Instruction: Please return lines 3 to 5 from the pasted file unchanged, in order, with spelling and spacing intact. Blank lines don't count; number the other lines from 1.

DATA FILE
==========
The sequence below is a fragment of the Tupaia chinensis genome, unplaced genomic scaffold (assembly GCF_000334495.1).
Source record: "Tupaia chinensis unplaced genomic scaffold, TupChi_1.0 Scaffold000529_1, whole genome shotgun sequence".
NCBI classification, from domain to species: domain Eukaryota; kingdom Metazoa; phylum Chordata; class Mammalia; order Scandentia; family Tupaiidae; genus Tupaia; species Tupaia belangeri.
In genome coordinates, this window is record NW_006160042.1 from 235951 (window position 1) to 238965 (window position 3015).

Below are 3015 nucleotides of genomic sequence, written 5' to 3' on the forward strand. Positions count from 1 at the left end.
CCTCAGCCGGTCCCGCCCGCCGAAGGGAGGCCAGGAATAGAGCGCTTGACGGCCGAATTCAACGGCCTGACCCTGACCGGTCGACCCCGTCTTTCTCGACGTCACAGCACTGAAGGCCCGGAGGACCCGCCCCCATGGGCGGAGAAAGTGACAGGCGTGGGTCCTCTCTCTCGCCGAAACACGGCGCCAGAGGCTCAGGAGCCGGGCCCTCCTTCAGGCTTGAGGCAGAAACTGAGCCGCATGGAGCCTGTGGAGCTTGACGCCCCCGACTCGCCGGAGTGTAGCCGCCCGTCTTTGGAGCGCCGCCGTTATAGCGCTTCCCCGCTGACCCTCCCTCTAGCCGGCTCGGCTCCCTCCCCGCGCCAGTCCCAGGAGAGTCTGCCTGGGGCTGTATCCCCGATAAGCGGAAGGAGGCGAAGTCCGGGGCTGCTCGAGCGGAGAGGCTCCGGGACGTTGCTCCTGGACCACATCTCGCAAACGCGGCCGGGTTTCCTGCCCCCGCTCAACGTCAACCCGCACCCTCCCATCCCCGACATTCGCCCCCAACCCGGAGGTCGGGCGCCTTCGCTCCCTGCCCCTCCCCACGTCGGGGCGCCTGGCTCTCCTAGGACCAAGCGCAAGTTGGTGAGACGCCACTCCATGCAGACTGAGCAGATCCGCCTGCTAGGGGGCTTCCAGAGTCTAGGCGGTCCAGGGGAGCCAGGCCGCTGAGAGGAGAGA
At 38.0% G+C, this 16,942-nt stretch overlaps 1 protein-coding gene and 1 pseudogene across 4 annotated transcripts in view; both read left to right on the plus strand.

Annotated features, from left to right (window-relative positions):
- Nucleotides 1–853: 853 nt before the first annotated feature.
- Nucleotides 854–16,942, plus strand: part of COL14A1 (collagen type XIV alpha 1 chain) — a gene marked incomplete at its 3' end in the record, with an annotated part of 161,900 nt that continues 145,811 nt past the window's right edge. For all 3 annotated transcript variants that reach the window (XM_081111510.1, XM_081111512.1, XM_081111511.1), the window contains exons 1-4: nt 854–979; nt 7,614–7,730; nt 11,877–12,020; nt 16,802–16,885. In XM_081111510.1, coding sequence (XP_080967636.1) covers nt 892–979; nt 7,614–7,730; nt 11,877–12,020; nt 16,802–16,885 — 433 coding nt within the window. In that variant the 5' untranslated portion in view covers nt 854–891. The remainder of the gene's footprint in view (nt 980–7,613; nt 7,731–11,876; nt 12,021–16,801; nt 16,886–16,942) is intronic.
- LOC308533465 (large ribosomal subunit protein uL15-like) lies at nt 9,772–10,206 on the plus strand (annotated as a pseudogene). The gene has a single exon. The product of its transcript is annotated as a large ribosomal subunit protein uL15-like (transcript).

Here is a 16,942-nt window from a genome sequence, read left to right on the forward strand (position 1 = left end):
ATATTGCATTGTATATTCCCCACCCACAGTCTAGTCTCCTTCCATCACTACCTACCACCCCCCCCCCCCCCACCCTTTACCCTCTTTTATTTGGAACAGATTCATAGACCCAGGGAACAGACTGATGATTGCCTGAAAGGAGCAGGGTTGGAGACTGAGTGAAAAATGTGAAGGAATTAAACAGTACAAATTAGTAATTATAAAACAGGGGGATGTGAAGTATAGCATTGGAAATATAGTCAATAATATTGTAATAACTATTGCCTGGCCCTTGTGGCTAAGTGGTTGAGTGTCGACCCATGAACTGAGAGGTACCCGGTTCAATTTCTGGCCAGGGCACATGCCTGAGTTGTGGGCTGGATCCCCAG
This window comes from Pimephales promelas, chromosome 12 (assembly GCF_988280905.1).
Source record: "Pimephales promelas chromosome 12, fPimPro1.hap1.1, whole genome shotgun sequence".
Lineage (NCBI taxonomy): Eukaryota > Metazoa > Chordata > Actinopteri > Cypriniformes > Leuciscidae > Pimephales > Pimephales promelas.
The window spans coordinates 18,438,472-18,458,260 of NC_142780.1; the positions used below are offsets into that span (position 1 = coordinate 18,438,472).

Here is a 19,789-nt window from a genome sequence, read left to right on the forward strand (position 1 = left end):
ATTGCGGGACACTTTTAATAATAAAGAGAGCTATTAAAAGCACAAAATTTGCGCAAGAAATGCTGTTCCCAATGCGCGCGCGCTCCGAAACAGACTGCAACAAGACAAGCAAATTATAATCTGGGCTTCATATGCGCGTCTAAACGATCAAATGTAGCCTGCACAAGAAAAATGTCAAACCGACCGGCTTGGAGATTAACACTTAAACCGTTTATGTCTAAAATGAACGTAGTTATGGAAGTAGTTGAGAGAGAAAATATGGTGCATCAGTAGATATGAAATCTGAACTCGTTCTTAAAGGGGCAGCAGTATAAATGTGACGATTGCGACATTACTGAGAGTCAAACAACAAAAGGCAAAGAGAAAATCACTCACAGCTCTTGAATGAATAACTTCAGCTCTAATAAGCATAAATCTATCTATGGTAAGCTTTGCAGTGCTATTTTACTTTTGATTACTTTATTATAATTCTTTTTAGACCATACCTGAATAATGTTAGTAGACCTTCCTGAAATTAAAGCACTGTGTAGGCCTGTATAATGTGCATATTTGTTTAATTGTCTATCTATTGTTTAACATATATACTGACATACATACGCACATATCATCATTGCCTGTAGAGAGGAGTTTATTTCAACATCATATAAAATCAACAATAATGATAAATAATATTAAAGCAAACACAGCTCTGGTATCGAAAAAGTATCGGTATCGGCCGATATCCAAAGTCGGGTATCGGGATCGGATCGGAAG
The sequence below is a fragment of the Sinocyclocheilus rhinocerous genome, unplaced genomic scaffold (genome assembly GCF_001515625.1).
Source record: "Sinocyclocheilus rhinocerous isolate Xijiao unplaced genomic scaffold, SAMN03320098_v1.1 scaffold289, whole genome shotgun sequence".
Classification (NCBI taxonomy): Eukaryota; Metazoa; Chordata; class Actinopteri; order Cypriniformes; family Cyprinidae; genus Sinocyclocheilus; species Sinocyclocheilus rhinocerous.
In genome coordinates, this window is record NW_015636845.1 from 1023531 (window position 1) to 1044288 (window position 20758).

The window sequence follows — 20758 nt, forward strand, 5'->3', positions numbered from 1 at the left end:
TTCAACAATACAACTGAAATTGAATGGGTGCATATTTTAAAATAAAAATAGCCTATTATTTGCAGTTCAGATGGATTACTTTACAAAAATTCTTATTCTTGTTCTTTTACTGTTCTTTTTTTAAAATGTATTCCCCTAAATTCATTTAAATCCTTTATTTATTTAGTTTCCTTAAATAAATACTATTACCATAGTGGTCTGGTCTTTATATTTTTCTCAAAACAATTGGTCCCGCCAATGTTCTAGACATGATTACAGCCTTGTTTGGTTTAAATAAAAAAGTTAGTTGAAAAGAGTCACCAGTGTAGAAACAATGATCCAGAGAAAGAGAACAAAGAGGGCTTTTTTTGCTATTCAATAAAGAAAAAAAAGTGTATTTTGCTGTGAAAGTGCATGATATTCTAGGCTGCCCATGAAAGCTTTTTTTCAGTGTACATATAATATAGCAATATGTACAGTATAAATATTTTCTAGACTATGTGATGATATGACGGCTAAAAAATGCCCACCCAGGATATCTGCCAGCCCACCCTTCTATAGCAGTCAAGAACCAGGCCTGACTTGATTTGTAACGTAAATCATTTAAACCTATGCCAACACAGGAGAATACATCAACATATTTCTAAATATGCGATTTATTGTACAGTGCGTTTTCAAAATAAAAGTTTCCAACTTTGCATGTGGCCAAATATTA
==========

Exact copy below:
NCBI classification, from domain to species: domain Eukaryota; kingdom Metazoa; phylum Chordata; class Mammalia; order Scandentia; family Tupaiidae; genus Tupaia; species Tupaia belangeri.
In genome coordinates, this window is record NW_006160042.1 from 235951 (window position 1) to 238965 (window position 3015).

Below are 3015 nucleotides of genomic sequence, written 5' to 3' on the forward strand. Positions count from 1 at the left end.